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Andy Murray backhand at Roland Garros

Andy Murray vows to ‘keep going’ despite making frank career admission after Roland Garros defeat

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Andy Murray admitted that his French Open defeat to Stan Wawrinka was one of the worst of his career, but he has vowed to continue to fight for his career.

Murray was soundly beaten by Wawrinka in the first round at Roland Garros on Sunday, struggling to hold his serve before succumbing to a 6-1, 6-3, 6-2 loss.

He, though, was determined to stay patient after the match.

“It was a really tough draw and even if I played well there were no guarantees I would win that match,” Andy Murray told reporters.

“I need to have a long hard think about it. It’s not the sort of match I would just brush aside and not think about it.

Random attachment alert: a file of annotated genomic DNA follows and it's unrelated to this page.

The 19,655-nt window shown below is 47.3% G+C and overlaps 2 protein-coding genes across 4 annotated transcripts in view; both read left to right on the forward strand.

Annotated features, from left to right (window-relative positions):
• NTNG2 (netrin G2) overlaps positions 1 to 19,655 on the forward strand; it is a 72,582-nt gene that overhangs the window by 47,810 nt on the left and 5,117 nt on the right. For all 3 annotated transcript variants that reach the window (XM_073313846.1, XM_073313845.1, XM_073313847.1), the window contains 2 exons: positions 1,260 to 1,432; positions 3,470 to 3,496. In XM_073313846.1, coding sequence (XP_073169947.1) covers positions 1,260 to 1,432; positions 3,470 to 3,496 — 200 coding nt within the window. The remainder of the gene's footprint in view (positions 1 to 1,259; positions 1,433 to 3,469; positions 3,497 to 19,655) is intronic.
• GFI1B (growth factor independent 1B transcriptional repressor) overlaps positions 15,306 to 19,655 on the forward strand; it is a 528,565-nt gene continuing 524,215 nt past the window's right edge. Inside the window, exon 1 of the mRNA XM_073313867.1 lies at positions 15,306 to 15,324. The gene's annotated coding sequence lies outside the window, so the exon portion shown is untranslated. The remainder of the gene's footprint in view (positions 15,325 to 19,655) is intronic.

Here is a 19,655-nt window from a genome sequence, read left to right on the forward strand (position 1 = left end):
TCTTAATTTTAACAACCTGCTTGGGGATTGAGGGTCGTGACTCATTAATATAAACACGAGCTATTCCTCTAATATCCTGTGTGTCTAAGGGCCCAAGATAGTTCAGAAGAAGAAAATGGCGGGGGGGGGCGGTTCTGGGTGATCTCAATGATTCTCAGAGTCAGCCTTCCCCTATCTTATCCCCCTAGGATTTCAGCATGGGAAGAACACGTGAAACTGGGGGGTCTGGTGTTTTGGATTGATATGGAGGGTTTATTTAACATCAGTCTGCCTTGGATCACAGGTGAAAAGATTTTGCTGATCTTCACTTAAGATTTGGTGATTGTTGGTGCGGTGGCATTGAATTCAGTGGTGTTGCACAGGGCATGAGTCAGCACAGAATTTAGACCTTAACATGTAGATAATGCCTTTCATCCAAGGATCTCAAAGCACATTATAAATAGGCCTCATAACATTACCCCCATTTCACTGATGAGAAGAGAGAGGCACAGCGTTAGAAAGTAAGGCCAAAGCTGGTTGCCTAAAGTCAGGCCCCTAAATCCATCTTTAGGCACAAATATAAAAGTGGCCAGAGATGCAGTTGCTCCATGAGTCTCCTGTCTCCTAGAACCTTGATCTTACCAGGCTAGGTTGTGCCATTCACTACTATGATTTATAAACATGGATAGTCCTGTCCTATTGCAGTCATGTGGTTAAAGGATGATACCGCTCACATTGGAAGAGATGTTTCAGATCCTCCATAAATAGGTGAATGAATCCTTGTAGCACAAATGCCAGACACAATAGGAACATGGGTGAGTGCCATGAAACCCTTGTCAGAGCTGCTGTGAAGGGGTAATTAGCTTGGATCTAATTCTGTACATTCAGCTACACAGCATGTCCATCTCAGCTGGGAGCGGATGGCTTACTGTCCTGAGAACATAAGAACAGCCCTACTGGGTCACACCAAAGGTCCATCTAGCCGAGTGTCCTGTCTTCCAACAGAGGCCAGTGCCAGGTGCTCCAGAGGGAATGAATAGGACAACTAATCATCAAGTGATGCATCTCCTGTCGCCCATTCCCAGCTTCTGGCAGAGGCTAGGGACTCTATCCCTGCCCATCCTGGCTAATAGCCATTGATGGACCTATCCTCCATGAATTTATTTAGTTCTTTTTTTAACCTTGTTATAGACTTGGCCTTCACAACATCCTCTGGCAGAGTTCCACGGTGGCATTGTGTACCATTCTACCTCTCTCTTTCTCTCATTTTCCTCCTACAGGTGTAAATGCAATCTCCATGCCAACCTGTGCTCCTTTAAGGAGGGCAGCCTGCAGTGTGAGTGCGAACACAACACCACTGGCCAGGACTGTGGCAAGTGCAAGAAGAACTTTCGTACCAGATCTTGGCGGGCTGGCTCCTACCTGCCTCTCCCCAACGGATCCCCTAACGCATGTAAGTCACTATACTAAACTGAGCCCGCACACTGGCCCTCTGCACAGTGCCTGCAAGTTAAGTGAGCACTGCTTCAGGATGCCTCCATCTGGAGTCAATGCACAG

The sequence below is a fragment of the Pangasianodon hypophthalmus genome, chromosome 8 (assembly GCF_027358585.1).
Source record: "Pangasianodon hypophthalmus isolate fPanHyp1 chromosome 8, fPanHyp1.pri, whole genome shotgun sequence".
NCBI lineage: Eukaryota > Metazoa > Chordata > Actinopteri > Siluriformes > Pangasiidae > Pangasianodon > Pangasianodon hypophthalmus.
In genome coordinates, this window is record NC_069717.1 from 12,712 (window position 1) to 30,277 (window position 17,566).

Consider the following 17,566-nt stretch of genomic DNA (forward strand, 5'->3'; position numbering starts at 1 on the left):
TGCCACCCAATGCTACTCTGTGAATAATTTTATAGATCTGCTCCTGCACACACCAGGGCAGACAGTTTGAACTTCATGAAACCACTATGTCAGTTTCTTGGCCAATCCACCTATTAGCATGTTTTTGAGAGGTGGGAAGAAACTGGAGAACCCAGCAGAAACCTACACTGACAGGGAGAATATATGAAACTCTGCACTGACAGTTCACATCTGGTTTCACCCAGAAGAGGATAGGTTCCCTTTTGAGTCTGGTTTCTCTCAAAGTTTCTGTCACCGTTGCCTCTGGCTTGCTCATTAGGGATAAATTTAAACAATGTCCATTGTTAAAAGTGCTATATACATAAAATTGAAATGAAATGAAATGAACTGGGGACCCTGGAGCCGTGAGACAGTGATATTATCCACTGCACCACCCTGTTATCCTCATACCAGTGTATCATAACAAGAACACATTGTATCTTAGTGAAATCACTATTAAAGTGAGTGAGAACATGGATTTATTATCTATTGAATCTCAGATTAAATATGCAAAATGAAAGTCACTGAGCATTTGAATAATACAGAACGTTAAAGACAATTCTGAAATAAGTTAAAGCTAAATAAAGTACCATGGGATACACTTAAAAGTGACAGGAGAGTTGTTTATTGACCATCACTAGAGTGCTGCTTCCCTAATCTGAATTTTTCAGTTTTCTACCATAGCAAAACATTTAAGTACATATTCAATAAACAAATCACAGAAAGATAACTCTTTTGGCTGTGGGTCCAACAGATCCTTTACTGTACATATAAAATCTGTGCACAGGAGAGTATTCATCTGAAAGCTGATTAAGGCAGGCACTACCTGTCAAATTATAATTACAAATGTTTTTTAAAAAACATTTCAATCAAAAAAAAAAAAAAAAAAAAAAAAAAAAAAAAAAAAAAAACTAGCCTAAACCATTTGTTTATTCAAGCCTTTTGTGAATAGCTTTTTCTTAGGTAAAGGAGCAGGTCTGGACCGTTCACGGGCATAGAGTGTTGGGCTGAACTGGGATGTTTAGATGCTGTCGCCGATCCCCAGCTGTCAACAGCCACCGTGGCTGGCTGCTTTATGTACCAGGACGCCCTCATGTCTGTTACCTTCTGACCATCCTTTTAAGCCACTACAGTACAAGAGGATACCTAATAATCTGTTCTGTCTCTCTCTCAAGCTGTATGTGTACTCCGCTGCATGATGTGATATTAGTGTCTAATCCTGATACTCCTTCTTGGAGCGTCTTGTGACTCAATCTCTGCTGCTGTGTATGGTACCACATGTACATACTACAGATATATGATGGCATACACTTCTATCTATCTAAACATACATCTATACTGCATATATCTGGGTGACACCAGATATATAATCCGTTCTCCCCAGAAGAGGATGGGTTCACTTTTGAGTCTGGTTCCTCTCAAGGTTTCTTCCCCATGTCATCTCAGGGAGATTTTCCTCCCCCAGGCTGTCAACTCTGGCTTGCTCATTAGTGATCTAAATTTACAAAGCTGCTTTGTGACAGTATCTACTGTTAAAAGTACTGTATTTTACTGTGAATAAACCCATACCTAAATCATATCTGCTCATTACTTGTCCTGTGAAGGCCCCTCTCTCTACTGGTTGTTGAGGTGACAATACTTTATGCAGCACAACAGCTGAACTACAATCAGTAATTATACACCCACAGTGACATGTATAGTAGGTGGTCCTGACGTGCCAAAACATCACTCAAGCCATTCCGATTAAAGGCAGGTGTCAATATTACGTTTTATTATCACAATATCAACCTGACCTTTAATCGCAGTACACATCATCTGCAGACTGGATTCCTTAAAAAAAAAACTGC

“I think that’s one of the worst defeats by scoreline in my career. I need to understand why the performance was like that.”

Murray is on what is an unprecedented quest to return to elite level singles tennis with a metal hip, but he is far from ready to give up yet.

“It’s going to be difficult for me to play the same level as I did before,” he admitted.

“I’m 33 now and I was ranked number one in the world, so it’s difficult with all the issues that I have had.

“But, I’ll keep going. Let’s see. Let’s see what the next few months holds, and I reckon I won’t play a match like that between now and the end of the year.”


Andy Murray backhand at Roland Garros
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